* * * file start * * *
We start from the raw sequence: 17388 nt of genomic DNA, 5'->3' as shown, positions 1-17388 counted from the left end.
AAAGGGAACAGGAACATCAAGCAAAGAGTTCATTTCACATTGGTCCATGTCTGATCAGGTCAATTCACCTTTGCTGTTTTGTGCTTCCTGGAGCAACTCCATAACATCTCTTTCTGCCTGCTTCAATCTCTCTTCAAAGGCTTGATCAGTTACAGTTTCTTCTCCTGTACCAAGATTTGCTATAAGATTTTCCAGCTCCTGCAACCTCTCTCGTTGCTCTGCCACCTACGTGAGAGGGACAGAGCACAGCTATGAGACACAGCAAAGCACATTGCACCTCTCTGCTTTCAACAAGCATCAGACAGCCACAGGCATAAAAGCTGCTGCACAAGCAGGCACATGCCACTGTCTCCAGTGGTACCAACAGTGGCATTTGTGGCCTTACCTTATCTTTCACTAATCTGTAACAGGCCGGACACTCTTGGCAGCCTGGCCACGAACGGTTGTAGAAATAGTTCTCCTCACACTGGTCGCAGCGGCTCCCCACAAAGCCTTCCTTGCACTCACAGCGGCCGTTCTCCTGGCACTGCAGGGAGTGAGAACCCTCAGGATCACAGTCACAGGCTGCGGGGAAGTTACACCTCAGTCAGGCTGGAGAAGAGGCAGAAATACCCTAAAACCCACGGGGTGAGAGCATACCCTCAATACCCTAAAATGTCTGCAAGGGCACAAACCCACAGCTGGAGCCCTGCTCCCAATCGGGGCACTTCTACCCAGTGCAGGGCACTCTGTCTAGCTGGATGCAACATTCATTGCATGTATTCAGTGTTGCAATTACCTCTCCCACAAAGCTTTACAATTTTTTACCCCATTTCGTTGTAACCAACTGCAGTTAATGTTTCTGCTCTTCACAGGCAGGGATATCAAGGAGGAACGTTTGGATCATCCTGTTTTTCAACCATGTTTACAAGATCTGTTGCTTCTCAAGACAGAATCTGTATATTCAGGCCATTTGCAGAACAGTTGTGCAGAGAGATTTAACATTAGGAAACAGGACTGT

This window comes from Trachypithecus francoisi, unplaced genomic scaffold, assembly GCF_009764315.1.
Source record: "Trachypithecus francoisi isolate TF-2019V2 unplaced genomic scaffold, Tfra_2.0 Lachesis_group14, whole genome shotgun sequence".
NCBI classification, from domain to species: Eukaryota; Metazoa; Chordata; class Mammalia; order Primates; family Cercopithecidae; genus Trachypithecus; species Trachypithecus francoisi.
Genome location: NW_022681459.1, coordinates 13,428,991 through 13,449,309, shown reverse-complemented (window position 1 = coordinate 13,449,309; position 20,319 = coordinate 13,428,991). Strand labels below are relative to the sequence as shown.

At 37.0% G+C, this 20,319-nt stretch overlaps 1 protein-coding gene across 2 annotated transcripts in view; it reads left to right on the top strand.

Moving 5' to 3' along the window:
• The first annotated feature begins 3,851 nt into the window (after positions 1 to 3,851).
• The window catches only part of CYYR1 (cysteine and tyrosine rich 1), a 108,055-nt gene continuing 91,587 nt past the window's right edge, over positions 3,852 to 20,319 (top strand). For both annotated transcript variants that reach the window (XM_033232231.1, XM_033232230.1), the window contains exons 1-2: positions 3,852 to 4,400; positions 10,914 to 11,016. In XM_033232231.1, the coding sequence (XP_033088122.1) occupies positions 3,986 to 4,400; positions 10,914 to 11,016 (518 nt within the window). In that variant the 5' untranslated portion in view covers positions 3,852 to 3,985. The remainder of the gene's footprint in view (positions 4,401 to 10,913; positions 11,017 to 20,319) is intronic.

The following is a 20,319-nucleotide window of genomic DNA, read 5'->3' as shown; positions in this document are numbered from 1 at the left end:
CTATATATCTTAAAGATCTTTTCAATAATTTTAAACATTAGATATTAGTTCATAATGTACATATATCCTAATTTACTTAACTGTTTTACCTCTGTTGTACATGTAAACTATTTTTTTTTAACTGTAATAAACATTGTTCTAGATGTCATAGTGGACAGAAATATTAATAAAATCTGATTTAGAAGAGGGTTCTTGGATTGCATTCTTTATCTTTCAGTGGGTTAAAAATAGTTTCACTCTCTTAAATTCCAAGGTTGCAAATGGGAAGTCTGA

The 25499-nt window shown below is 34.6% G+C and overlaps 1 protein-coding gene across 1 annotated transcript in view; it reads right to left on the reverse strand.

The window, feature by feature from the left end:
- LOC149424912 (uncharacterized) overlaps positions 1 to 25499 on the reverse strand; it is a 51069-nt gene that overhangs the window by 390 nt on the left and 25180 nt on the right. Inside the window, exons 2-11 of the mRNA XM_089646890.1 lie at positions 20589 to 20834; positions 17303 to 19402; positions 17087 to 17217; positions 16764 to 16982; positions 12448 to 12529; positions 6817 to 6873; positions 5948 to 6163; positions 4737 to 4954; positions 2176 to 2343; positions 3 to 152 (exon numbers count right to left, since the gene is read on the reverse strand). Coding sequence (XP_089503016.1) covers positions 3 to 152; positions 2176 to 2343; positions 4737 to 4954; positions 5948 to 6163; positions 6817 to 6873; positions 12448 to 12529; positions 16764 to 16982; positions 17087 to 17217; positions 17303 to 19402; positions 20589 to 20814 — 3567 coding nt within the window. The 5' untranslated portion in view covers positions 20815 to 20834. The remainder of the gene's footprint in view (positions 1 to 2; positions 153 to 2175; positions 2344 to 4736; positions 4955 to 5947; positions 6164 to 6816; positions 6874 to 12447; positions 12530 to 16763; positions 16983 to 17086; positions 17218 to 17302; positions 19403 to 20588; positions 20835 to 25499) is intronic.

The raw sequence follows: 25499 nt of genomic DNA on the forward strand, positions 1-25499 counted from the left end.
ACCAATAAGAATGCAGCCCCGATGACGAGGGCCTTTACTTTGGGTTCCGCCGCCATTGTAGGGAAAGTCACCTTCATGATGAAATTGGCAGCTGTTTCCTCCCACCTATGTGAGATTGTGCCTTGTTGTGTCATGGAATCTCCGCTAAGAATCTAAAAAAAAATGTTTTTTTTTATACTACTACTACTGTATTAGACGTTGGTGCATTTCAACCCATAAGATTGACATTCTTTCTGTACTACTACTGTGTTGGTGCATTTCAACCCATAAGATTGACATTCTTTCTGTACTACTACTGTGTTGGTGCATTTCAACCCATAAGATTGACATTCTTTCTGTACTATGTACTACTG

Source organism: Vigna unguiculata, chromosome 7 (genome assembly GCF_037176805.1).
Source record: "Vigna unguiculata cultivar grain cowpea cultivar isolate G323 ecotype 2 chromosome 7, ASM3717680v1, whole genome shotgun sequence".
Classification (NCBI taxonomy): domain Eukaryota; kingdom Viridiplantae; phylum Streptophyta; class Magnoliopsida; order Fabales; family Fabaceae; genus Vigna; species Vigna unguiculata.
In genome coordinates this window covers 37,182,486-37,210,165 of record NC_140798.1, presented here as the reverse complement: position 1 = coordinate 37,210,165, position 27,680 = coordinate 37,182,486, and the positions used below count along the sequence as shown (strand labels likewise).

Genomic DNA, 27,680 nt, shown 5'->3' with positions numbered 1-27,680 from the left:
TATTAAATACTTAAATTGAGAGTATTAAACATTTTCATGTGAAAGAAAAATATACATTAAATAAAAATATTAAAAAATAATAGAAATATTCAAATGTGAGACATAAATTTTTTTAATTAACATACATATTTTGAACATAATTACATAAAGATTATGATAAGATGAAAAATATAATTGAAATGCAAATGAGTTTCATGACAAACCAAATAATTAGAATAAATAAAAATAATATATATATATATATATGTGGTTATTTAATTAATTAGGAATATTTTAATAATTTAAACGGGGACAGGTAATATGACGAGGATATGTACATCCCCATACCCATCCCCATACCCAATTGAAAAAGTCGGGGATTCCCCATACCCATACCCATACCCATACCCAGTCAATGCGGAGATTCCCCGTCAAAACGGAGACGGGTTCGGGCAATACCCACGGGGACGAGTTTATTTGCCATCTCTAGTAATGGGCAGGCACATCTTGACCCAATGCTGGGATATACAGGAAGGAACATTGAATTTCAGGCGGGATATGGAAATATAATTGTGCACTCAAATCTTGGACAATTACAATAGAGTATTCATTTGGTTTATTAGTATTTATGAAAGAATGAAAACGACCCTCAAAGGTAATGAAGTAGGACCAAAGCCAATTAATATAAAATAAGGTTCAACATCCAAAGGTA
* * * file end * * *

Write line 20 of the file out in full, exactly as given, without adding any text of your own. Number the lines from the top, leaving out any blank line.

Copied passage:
Classification (NCBI taxonomy): domain Eukaryota; kingdom Viridiplantae; phylum Streptophyta; class Magnoliopsida; order Fabales; family Fabaceae; genus Vigna; species Vigna unguiculata.